6. Participation in workforce development programs
  7. Providing investment or technical assistance in industry infrastructure development
  8. Other corporate responsibility commitments

“The Economic Development Plan shall also propose consequences if claimed benefits do not materialize, and the employment impact may become conditions of any OREC award.

Applicants shall also provide information on any State grants or other subsidies from the New Jersey Economic Development Authority or other agencies associated with the proposed wind project that was included as part of the project cost-benefit analysis.”

Executive Orders

President Biden’s Executive Order on Tackling the Climate Crisis at Home and Abroad notably includes the requirement of section 207 thereof that:

“The Secretary of the Interior shall review siting and permitting processes on public lands and in offshore waters to identify to the Task Force steps that can be taken, consistent with applicable law, to increase renewable energy production on those lands and in those waters, with the goal of doubling offshore wind by 2030 while ensuring robust protection for our lands, waters, and biodiversity and creating good jobs. In conducting this review, the Secretary of the Interior shall consult, as appropriate, with the heads of relevant agencies, including the Secretary of Defense, the Secretary of Agriculture, the Secretary of Commerce, through the Administrator of the National Oceanic and Atmospheric Administration, the Secretary of Energy, the Chair of the Council on Environmental Quality, State and Tribal authorities, project developers, and other interested parties. The Secretary of the Interior shall engage with Tribal authorities regarding the development and management of renewable and conventional energy resources on Tribal lands.”

And the stated policies in sections 217 and 219 that:

“Sec. 217. Policy. It is the policy of my Administration to improve air and water quality and to create well-paying union jobs and more opportunities for women and people of color in hard-hit communities, including rural communities, while reducing methane emissions, oil and brine leaks, and other environmental harms from tens of thousands of former mining and well sites. Mining and power plant workers drove the industrial revolution and the economic growth that followed, and have been essential to the growth of the United States. As the Nation shifts to a clean energy economy, Federal leadership is essential to foster economic revitalization of and investment in these communities, ensure the creation of good jobs that provide a choice to join a union, and secure the benefits that have been earned by workers.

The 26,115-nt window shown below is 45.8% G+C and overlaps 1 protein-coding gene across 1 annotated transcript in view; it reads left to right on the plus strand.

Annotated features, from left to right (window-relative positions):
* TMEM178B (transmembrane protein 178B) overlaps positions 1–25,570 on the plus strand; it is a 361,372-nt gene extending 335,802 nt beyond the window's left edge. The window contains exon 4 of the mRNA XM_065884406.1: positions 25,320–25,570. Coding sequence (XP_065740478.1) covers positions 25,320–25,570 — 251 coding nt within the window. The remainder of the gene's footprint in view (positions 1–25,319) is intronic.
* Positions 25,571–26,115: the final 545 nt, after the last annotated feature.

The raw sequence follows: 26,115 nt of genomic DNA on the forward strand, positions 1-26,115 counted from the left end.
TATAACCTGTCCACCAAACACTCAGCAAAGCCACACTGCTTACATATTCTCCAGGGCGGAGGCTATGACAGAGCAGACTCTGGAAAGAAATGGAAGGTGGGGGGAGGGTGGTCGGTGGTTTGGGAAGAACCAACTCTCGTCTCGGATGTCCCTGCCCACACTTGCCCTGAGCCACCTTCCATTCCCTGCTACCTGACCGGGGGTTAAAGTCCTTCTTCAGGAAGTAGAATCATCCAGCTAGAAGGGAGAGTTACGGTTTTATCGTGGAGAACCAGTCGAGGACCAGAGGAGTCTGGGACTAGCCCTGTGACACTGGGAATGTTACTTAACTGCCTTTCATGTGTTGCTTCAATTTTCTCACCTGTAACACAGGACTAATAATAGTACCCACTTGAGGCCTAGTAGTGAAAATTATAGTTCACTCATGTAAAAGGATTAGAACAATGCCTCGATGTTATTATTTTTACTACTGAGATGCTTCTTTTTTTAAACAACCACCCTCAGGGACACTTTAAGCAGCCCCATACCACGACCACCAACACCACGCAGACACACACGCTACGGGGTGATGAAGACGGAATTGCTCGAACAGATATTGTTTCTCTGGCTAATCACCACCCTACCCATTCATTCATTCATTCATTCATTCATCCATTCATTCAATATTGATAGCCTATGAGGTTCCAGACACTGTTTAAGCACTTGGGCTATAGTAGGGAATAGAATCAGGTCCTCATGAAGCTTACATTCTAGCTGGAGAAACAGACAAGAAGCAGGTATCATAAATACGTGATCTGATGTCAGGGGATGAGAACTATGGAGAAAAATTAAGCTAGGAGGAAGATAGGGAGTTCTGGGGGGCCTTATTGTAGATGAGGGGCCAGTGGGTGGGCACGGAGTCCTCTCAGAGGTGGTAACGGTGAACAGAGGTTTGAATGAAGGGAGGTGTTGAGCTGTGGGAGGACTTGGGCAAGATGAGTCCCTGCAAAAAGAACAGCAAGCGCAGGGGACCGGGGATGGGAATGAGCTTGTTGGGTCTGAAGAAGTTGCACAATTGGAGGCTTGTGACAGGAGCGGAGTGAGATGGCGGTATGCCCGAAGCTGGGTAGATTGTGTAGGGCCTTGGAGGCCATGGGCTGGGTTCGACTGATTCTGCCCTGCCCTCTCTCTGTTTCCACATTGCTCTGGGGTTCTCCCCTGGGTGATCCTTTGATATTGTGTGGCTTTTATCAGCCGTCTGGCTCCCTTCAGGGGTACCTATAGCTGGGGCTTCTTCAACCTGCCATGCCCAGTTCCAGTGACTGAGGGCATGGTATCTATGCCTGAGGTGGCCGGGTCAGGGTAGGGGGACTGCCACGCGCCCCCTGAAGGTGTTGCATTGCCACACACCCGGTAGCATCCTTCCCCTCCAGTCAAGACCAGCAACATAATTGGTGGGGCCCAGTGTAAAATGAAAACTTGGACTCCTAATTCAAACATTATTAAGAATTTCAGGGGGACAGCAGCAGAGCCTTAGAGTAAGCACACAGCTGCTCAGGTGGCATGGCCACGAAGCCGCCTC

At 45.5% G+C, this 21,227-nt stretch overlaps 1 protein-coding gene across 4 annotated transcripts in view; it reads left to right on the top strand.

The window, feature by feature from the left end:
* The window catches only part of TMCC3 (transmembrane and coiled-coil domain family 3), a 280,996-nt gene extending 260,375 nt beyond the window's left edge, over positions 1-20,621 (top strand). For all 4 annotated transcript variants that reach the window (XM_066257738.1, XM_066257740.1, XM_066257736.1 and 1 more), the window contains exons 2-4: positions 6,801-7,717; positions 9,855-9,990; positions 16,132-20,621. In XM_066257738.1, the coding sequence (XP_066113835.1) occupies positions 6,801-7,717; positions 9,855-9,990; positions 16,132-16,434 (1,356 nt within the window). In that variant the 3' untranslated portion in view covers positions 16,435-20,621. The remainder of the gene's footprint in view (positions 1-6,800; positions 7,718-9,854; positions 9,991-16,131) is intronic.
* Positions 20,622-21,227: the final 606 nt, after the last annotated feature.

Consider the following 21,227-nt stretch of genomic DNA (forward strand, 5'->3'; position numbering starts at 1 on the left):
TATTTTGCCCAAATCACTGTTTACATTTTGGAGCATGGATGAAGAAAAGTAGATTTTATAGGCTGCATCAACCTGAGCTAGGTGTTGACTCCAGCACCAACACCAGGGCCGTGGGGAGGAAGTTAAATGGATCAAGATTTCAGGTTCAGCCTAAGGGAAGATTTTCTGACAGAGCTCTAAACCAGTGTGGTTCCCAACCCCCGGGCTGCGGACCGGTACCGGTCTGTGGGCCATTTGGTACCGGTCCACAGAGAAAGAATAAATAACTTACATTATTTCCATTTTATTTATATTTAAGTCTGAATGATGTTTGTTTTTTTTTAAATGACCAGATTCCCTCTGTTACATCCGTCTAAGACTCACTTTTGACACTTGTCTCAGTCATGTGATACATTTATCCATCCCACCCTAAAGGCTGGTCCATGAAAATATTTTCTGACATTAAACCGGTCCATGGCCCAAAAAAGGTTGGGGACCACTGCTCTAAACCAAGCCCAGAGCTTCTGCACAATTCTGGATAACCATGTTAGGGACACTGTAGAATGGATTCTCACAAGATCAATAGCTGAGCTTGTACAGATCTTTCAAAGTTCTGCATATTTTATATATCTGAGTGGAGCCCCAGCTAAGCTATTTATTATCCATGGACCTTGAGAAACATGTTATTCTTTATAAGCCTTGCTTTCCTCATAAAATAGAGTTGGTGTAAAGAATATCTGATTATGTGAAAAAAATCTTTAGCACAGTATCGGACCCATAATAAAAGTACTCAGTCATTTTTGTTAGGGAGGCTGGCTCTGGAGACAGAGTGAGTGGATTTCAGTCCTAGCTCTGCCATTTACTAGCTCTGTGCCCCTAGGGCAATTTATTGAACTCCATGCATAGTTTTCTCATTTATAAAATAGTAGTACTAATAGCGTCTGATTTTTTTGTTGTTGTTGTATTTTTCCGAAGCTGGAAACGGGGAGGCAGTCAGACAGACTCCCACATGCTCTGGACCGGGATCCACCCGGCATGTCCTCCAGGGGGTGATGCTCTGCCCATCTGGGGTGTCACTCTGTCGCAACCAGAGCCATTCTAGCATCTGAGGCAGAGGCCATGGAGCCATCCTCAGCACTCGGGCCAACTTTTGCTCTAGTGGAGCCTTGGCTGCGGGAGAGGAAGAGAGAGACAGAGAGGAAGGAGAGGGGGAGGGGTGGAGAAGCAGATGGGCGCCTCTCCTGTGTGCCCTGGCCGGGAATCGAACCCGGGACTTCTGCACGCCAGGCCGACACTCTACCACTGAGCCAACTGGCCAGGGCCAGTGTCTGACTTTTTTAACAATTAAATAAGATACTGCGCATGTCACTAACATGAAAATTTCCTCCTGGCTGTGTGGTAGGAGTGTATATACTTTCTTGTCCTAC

“[…] In addition, such work should include efforts to turn properties idled in these communities, such as brownfields, into new hubs for the growth of our economy.”


“Sec. 219. Policy. To secure an equitable economic future, the United States must ensure that environmental and economic justice are key considerations in how we govern. That means investing and building a clean energy economy that creates well‑paying union jobs, turning disadvantaged communities — historically marginalized and overburdened — into healthy, thriving communities, and undertaking robust actions to mitigate climate change while preparing for the impacts of climate change across rural, urban, and Tribal areas. Agencies shall make achieving environmental justice part of their missions by developing programs, policies, and activities to address the disproportionately high and adverse human health, environmental, climate-related and other cumulative impacts on disadvantaged communities, as well as the accompanying economic challenges of such impacts. It is therefore the policy of my Administration to secure environmental justice and spur economic opportunity for disadvantaged communities that have been historically marginalized and overburdened by pollution and underinvestment in housing, transportation, water and wastewater infrastructure, and health care.” 

In addition, New Jersey Governor Phil Murphy’s Executive Order 221 stated that the state’s policy is:

“to take aggressive climate action by reducing the emissions of climate pollutants on an economy-wide basis, charting a just and equitable transition away from our reliance on fossil fuels while building a stronger and fairer economy fueled by clean and renewable energy, protecting and promoting the resilience of New Jersey’s communities from the current and anticipated impacts of climate change through planning and regulation, investing in climate solutions that create new economic opportunity and broadly shared prosperity, and furthering the promise of environmental justice and ensuring equity in the course of fulfilling each of these objectives …”

And, despite the growth in green jobs and the likely robust future demand for a well-trained green workforce, that:

“the green workforce has historically lacked diversity, with disproportionate race and gender gaps across sectors of the green economy, including gaps in, but not limited to, clean energy production, energy efficiency, and water infrastructure and system operations…”

And, as a result thereof, that:

“the transition to a green economy provides New Jersey with a unique opportunity to establish a holistic and coordinated job creation strategy that drives sustainable economic growth and development, avoids and adjusts for potential worker displacement while providing for appropriate workforce support and resources should it occur, and prioritizes equity, diversity, inclusion, and environmental and economic justice…”

Looking Ahead

It is likely that similar social considerations will find their way into other public infrastructure solicitations and policies.

1 Namely, the New York State Climate Leadership and Community Protection Act (2019).